In his determination, the ALJ faithfully summarized the treatment records of the Fitz-Gerald & Perret Clinic (Tr. 19, 20, 21, 22, 23), but assigned little weight to the Physician's Medical Source Statement finding that Plaintiff was incapable of working a forty-hour workweek or maintaining concentration, persistence, and pace for two-hour periods (Tr. 26; cf. Tr. 448). The ALJ's reasons for rejecting those conclusions were that they were not supported by any of the evidence of record, much less his own treatment records; the ALJ specifically pointed out that Fitz-Gerald never placed any restrictions on Allen's activities or even reported any limitation of abilities (Tr. 26). The ALJ also, however, credited the report of "Orthopaedic Spine and Center" (Tr. 26). Though the ALJ incorrectly identified University Orthopaedic Clinic and Spine Center (see Tr. 470-80), the records there and from the Orthopaedic Surgeon Tropeano described Allen's injury as all- but-healed. The Court further notes that the consultative examination by the Neurophysiologist Todorov supports the ALJ's finding that Fitz-Gerald's conclusions are without foundation, even though Allen has pointed out that the ALJ did not embrace all of his conclusions (Doc. 14, pp. 5-6; cf. Tr. 26).

Plaintiff's third claim, that the ALJ did not properly consider the combination of impairments, also falls under the RFC umbrella claim (Doc. 14, p. 4 n.1). It is true that "the Secretary shall consider the combined effect of all of the individual's impairments without regard to whether any such impairment, if considered separately, would be of such severity." 42 U.S.C. § 423(d)(2)C). The Eleventh Circuit Court of Appeals has noted this instruction and further found that "[i]t is the duty of the administrative law judge to make specific and well-articulated findings as to the effect of the combination of impairments and to decide whether the combined impairments cause the claimant to be disabled." Bowen v. Heckler, 748 F.2d 629, 635 (11th Cir. 1984); see also Reeves v. Heckler, 734 F.2d 519 (11th Cir. 1984); Wiggins v. Schweiker, 679 F.2d 1387 (11th Cir. 1982).

In the ALJ's findings, he lists Allen's impairments and concludes by saying that he "does not have an impairment or combination of impairments that meets or medically equals the severity of one of the listed impairments in 20 C.F.R. Part 404, Subpart P, Appendix 1" (Tr. 15). This language has been upheld by the Eleventh Circuit Court of Appeals as sufficient consideration of the effects of the combinations of a claimant's impairments. Jones v. Department of Health and Human Services, 941 F.2d 1529, 1533 (11th Cir. 1991) (the claimant does not have "an impairment or combination of impairments listed in, or medically equal to one listed in Appendix 1, Subpart P, Regulations No. 4"). This claim is of no merit.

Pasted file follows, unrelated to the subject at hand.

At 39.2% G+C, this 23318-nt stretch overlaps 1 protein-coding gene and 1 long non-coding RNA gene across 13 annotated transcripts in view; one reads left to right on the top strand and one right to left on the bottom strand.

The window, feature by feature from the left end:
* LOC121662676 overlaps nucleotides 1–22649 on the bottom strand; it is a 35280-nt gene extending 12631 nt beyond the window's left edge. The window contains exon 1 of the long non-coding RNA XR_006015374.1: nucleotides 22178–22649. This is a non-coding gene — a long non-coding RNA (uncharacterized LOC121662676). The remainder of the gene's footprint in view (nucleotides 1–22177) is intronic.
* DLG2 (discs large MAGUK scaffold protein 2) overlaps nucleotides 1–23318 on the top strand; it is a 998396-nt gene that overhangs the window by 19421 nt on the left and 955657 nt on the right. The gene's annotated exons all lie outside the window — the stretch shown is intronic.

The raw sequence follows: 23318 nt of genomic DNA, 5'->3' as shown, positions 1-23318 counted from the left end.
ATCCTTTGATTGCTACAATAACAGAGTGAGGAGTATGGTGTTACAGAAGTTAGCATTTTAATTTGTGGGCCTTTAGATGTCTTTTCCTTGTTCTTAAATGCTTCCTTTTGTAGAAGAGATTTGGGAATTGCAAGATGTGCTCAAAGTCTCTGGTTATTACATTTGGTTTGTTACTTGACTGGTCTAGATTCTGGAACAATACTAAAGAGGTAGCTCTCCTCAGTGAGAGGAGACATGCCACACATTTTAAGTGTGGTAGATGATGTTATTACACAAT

Allen has raised various arguments as to why the RFC, as determined by the ALJ, is not supported by the evidence. The Court finds no merit in any of them, noting that Plaintiff bears the responsibility of providing the evidence from which the ALJ can make an RFC determination. 20 C.F.R. § 404.1545(a)(3).

Allen's final claim is that she cannot perform the jobs to which the VE testified (Doc. 14. pp. 6-7). Plaintiff has pointed to four different Social Security Rulings (hereinafter SSR's), suggesting that they are at odds with the VE's testimony (Doc. 14, pp. 6-7).

SSR 83-12, titled "Capability to Do Other Work-The Medical- Vocational Rules as a Framework, " states the following:

In some disability claims, the medical facts lead to an assessment of RFC which is compatible with the performance of either sedentary or light work except that the person must alternate periods of sitting and standing. The individual may be able to sit for a time, but must then get up and stand or walk for a while before returning to sitting. Such an individual is not functionally capable of doing either the prolonged sitting contemplated in the definition of sedentary work (and for the relatively few light jobs which are performed primarily in a seated position) or the prolonged standing or walking contemplated for most light work. . . . However, most jobs have ongoing work processes which demand that a worker be in a certain place or posture for at least a certain length of time to accomplish a certain task. Unskilled types of jobs are particularly structured so that a person cannot ordinarily sit or stand at will. In cases of unusual limitation of ability to sit or stand, a [Vocational Specialist (hereinafter VS)] should be consulted to clarify the implications for the occupational base.

SSR 83-12, *4 (emphasis added).

SSR 83-14, titled “Capability to Do Other Work-The Medical- Vocational Rules as a Framework for Evaluating a Combination of Exertional And NonExertional Impairments, ” notes that “section 201.00(h) of Appendix 2 calls attention to the fact that bilateral manual dexterity is necessary for the performance of substantially all unskilled sedentary occupations.” SSR 83-14, * 2 (emphasis added). Later the Ruling again emphasizes that “[t]he bulk of unskilled sedentary jobs requires bilateral manual dexterity.” SSR 83-14, *4. And again, the services of a VS are indicated.

SSR 85-15, titled "Capability to Do Other Work-The Medical- Vocational Rules as a Framework for Evaluating Solely Nonexertional Impairments, " states that the "loss of fine manual dexterity narrows the sedentary and light ranges of work much more than it does the medium, heavy, and very heavy ranges of work." SSR 84-15, *7.

And finally, SSR 96-9p, titled "Determining Capability to Do Other Work-Implications of a Residual Functional Capacity for Less than a Full Range of Sedentary Work, " discusses two limitations relevant to Allen. The first, the need to "alternate sitting and standing", states: